It may only be mid-March, but we’ve already tasted enough beer to start putting together a list of our favorites to date. (It helps that we steadfastly chose not to participate in Dry January. For, uh, journalism reasons.) And keeping in line with the trends on our favorite beer store shelves, a good number of those bottles and cans were IPAs.
Now, you could argue that the term “IPA” doesn’t even mean anything anymore, considering that the category now includes a broad swath of beers appended with qualifiers from Brut to Brett, clear to cloudy, fruit-forward to double-dry-hopped. As Anthony Gladman wrote in January, “The name no longer connected back to the ur-IPA, conceived in London and birthed in Burton. Instead it referred to something more nebulous, a shared hop-forward nature.”
But you could also argue that the loose definition of “IPA” has only energized creative brewers to push the boundaries of the style and devise new subgenres along the way. (Brut IPA, in particular, is one such successful example.) And perhaps it’s the constantly evolving taxonomy of the IPA family—and our evolving expectation of what a good IPA should taste like—that makes the category so exciting.
Below are some of our favorites of 2019 to date, a list we’ll keep on updating as we keep on tasting.
“This is as close to the ideal NE IPA as you can get outside of Vermont,” writes Jerard Fagenberg of Lamplighter’s double-hopped double IPA. “Lamplighter’s flagship sails on an ocean of juice,” he adds of Rabbit Rabbit’s irresistible citrusy notes of tangerine and grapefruit.
This one’s for the haze skeptics. “What separates Golden Nugget from other hazy IPAs is how that haze holds the light and accentuates the color of the beer. It’s cloudy, but not turbid, and could never be mistaken for a glass of orange juice,” says Tucker Anders. “It packs the citrus and tropical fruit flavors as well as aromas typically reserved for the most sought after hazy IPAs, all without neglecting the bitterness and balancing all that sweetness.”
Food-friendly and sessionable, North Coast’s Steller IPA drinks more like a bold pilsner than some of the zanier IPAs now on the market. As our reviewer Tom Thornton notes, “There are no gimmicks here, but rather a subtle and balanced IPA that leans just a touch toward sweet.”
It may only clock in at 4.5% ABV, but Firestone Walker’s Easy Jack has the depth of flavor and character of a much stronger beer. “Grapefruit, lemon, and orange mix with sappy pine and honey-like malt to create a complex balance between sweet, bitter, bright, and deep,” writes Tucker Anders. “Easy Jack has way more flavor and complexity than any 4.5% ABV beer should be able to achieve, striking the perfect compromise between flavor punch and drinkability.”
Somewhat skeptical of the Brut IPA trend, Tucker Anders was prepared to be unimpressed by this offering from New Belgium. As it turns out, he was wrong: “New Belgium clearly understood what makes the style so appealing. It’s dry, but not too totally void of sweetness. It’s hoppy, but with the right balance of flavor and bitterness. Add in the bubbly effervescence and grocery store-sixer price tag, it turns out the only bad things about New Belgium’s Brut IPA were my preconceived notions.”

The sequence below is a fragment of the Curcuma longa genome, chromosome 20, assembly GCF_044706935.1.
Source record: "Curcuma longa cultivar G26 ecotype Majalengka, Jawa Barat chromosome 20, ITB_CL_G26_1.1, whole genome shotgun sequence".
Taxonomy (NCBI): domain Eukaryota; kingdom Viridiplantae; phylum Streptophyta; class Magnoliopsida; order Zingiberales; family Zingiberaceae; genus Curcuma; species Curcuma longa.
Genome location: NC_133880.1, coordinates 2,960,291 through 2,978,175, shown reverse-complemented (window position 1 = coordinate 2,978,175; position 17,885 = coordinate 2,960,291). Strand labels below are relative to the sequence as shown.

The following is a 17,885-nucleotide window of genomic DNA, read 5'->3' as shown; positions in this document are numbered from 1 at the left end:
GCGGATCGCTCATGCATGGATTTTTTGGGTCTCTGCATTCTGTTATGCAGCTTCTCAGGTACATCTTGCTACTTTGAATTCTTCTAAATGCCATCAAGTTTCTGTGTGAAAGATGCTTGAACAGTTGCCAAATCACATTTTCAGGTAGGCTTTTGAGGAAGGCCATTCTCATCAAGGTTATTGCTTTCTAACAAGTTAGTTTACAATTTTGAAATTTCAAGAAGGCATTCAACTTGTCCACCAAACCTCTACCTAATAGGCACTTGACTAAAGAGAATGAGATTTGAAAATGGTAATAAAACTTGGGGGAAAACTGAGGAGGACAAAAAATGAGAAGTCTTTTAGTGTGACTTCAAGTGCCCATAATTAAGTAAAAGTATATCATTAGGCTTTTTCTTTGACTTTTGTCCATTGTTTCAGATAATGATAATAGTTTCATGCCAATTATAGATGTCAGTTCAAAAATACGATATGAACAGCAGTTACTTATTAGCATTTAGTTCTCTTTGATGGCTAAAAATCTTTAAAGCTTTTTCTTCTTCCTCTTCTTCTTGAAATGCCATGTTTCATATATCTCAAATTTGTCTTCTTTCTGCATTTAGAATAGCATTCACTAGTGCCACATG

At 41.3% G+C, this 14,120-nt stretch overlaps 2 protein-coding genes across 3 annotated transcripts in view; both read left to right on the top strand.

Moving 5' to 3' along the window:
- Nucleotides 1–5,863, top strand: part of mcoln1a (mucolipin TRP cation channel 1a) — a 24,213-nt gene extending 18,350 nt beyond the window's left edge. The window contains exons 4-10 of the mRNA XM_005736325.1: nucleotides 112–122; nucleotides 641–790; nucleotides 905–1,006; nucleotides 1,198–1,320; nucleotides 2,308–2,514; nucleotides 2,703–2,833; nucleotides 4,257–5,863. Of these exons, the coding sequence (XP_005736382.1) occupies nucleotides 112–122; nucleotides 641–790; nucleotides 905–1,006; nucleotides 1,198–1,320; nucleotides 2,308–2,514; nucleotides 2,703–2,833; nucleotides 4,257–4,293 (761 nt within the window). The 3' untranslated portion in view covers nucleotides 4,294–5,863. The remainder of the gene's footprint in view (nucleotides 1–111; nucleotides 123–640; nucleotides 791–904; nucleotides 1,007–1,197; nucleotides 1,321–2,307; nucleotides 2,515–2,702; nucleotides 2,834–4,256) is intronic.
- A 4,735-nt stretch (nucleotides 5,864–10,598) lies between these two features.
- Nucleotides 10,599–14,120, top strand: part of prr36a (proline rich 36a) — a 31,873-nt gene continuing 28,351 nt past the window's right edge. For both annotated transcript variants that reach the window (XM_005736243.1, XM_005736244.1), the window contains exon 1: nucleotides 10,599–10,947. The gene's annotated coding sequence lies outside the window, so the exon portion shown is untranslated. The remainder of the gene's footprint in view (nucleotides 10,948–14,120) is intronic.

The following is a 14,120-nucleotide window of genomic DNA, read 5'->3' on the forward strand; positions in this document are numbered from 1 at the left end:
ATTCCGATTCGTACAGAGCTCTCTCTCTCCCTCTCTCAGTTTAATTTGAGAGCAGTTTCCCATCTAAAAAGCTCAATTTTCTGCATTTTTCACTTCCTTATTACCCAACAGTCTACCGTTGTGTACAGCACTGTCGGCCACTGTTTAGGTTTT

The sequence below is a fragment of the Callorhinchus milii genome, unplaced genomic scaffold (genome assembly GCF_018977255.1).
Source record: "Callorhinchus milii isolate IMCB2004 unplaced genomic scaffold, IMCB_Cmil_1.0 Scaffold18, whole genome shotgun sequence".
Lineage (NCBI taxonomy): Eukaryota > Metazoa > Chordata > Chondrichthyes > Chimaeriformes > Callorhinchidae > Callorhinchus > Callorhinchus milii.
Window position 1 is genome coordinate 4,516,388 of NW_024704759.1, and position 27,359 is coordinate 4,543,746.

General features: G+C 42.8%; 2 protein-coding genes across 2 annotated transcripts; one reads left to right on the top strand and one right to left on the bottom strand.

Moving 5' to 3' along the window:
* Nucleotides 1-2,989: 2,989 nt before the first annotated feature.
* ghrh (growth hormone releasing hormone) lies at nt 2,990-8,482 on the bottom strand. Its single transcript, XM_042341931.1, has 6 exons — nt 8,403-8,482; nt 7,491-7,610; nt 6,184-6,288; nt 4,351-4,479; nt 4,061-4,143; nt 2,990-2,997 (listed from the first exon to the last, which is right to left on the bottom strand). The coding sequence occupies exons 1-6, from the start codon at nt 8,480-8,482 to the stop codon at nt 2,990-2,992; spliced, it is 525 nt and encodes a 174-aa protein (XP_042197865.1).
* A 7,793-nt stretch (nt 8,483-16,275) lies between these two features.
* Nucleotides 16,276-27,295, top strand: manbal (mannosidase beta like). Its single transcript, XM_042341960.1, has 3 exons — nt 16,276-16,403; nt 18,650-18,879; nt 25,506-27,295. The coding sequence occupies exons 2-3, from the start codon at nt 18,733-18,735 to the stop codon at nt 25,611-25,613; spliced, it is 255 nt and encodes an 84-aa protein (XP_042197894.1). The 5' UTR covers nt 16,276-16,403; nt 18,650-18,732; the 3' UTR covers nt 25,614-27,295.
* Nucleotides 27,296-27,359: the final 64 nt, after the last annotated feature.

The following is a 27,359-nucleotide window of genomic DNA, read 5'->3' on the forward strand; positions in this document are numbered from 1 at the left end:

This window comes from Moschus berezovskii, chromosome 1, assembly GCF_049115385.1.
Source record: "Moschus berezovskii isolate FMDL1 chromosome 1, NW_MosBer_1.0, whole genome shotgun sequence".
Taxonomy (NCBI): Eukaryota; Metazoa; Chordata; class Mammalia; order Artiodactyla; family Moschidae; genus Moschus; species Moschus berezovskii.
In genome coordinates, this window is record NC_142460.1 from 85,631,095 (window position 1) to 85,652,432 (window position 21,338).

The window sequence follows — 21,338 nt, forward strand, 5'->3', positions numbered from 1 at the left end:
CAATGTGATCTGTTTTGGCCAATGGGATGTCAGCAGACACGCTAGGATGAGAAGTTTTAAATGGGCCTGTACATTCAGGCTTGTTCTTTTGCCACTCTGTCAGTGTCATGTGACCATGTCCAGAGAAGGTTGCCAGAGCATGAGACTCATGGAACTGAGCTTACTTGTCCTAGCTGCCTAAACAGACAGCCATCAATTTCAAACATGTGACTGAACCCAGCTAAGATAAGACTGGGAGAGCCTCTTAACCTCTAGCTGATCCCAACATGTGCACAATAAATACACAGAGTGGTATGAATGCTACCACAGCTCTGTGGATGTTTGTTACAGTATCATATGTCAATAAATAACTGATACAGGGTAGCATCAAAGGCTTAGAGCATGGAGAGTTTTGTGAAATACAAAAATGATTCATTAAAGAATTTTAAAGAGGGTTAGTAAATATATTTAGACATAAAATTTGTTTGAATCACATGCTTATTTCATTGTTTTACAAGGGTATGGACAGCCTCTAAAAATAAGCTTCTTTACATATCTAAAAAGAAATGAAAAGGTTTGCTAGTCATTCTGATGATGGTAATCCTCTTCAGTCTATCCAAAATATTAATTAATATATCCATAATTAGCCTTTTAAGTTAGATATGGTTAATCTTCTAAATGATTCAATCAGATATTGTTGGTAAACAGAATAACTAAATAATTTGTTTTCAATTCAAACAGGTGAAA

Fair State Brewing Cooperative’s collaboration with San Diego’s Modern Times resulted in not only one of the coolest can designs we’ve seen recently, but also a beautifully balanced and near-perfect IPA. Jerard Fagenberg notes, “The New England-style IPA trend may calcify and fade, and drinkers may move on to new innovations, but Spirit Foul will remain as an emblem of the greatness the style can achieve.”
Stone’s collab with Aviation might surprise some, especially when it results in a botanical-forward DIPA that’s only on tap at Yard House. But those gin flavors of juniper and citrus play beautifully with some malty sweetness. “The combination of flavors is lively and refreshing—and rather easy to drink quickly,” writes Tom Thornton. “For an 8.5% double IPA, this drinks less like a oddball collaboration, and more like a crowd-pleasing brew that fans of many styles will enjoy.
Sierra Nevada made headlines when it announced that is would brew a beer in partnership with hundreds of other breweries that would benefit the victims of the Camp Fire wildfire in California. Our reviewer Nathan Matisse—who claims to not be a hop-head—tried two versions of the beer made by Austin breweries, and he was won over: “Resilience IPA had the perfect amount of hops for my palate. It’s slightly bitter, but each sip proves quite clean with a quick impact on the tongue and very little lingering aftertaste.”
With bold tropical aromas and a lot of haze, Bell’s Official is a “porch-pounding crowdpleaser,” writes Tom Thornton. “Bell's Official attempts to be many things to many audiences here, and the brewery has very nearly pulled it off,” he adds. “Ballparks, outdoor bars, and convenience stores should probably load up on Official—it's easy to like, and many drinkers will make it a fridge staple.”
Top photo courtesy of New Belgium.